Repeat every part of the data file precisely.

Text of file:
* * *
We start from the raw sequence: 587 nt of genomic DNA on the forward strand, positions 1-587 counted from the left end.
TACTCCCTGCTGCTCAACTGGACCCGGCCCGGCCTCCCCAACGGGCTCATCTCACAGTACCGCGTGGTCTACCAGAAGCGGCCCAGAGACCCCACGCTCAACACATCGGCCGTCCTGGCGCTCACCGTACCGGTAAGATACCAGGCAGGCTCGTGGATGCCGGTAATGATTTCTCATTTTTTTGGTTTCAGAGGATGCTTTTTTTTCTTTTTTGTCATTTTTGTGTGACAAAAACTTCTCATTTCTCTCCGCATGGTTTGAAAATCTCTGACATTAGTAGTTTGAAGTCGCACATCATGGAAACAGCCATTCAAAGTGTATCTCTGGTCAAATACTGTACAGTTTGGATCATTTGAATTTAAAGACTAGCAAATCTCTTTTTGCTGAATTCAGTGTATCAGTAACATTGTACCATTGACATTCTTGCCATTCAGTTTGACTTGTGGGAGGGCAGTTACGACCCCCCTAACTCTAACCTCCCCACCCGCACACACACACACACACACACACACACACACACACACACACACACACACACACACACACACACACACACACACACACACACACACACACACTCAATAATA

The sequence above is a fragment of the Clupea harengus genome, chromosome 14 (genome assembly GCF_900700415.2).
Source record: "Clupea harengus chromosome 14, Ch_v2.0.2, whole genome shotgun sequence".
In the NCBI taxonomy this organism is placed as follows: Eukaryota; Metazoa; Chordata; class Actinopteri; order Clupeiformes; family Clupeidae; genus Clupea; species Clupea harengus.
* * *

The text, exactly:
We start from the raw sequence: 587 nt of genomic DNA on the forward strand, positions 1-587 counted from the left end.
TACTCCCTGCTGCTCAACTGGACCCGGCCCGGCCTCCCCAACGGGCTCATCTCACAGTACCGCGTGGTCTACCAGAAGCGGCCCAGAGACCCCACGCTCAACACATCGGCCGTCCTGGCGCTCACCGTACCGGTAAGATACCAGGCAGGCTCGTGGATGCCGGTAATGATTTCTCATTTTTTTGGTTTCAGAGGATGCTTTTTTTTCTTTTTTGTCATTTTTGTGTGACAAAAACTTCTCATTTCTCTCCGCATGGTTTGAAAATCTCTGACATTAGTAGTTTGAAGTCGCACATCATGGAAACAGCCATTCAAAGTGTATCTCTGGTCAAATACTGTACAGTTTGGATCATTTGAATTTAAAGACTAGCAAATCTCTTTTTGCTGAATTCAGTGTATCAGTAACATTGTACCATTGACATTCTTGCCATTCAGTTTGACTTGTGGGAGGGCAGTTACGACCCCCCTAACTCTAACCTCCCCACCCGCACACACACACACACACACACACACACACACACACACACACACACACACACACACACACACACACACACACACACACACACACACACACACTCAATAATA

The sequence above is a fragment of the Clupea harengus genome, chromosome 14 (genome assembly GCF_900700415.2).
Source record: "Clupea harengus chromosome 14, Ch_v2.0.2, whole genome shotgun sequence".
In the NCBI taxonomy this organism is placed as follows: Eukaryota; Metazoa; Chordata; class Actinopteri; order Clupeiformes; family Clupeidae; genus Clupea; species Clupea harengus.